…is an amazing, crazy city. I spent the first day fearing for my life as we were pushed aside by countless mopeds and donkey carts, only to wander blindly into the arms of enthusiastic shop keepers herding us into the souqs.
Having said that, once I got over the initial culture shock I really loved the place. It was hardly peak season and yet the medina was buzzing. I couldn’t get over the number of mopeds – everyone seems to have one, and often ride around with most of their families balanced on the back. They all drive around with their wing mirrors cranked right in so as to avoid being entangled with members of the public along as they hurtle through the narrow streets.
There are three main options for transport in the city for tourists. Here’s the first, petit taxi. These seem to be exclusively beige painted Fiat Unos and will take up to 3 passengers on short journeys.
Him Indoors and I only discovered the key difference between the petit taxis and the grand taxis the hard way. Petit taxis are metered, grand taxis are not, so you should really negotiate the price before hand. We know this now.
The Grand taxis are mostly Mercedes, and can carry more passengers. They are also a regulation beige though, and if the make of car is something in between a Fiat Uno and a Mercedes (so that’s anything else at all then) it can be difficult to work out which one it is. Even if you do end up in a grand taxi by mistake though, the price of the journey is a tiny fraction of what it would be in a black cab in London, so you can’t go too far wrong.
For a more romantic view of the city, hire a caleche.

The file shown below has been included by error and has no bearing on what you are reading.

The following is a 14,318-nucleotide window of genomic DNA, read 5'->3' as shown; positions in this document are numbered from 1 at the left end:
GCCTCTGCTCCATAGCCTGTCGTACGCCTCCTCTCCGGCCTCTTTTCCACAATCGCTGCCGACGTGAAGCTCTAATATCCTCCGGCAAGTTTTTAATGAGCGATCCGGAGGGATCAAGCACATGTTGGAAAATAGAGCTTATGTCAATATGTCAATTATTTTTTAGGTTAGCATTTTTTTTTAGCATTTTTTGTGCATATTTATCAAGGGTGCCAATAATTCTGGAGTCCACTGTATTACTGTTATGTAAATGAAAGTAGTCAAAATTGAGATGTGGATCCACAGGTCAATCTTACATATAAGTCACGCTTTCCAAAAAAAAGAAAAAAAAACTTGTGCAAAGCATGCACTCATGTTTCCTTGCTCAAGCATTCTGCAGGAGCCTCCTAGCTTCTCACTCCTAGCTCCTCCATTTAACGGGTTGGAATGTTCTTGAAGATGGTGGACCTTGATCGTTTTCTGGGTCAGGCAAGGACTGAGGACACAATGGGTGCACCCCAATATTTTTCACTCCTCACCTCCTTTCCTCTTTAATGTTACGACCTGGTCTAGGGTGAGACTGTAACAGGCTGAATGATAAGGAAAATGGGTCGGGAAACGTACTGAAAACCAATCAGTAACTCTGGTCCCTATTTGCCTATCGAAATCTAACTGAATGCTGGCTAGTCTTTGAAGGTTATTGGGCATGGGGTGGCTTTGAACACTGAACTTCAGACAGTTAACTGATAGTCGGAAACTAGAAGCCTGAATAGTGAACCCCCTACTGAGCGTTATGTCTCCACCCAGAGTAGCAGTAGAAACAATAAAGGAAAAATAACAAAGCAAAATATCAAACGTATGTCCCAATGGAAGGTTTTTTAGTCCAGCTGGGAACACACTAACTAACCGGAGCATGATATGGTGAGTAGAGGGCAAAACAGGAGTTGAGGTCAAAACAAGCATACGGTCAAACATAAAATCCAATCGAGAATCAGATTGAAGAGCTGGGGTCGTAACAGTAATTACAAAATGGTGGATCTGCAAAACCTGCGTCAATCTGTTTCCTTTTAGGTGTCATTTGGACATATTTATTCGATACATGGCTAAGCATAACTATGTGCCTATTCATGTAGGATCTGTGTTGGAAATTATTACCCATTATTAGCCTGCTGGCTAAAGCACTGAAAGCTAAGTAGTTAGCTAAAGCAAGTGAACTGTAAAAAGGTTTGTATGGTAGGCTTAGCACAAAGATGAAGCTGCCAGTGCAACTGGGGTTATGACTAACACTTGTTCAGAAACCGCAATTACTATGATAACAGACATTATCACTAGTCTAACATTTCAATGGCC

These are for tours rather than getting from A to B really, but a very nice way to see the place. The price is supposed to be fixed, but the usual haggling can reduce the price a little.
The main sight seeing opportunity is the Koutoubia Mosque.
It’s the largest mosque in Marrakech, we could hear the five daily calls to prayer from our hotel room. We were in the city during Ramadan, and surprised to discover that they seem to use an old WWII air raid siren to signify Maghrib or sunset.
Also worth visiting is Le Jardin Majorelle, a botanical garden designed by French artist Jaques Majorelle whilst Morocco was a French colony. In 1980 the garden was bought by Pierre Berge and Yves Saint-Laurent (yes that one) and it still remains a very lovely peaceful spot away from the bustle of Marrakech.
I would highly recommend staying in a riad, which are like b&bs with rooms set around a central courtyard. The food tends to be very good too. It’s also worth going to eat in the Djemaa el Fna, the central square.
The food stalls there look dodgy (especially the ones selling sheep heads and snails) but so long as you drink bottled water they should be ok, the one we ate at was really good. You also get to watch the waiters ushering in unsuspecting tourists, which is hilarious.
Then if you do get the chance, go up in a hot air balloon over the desert.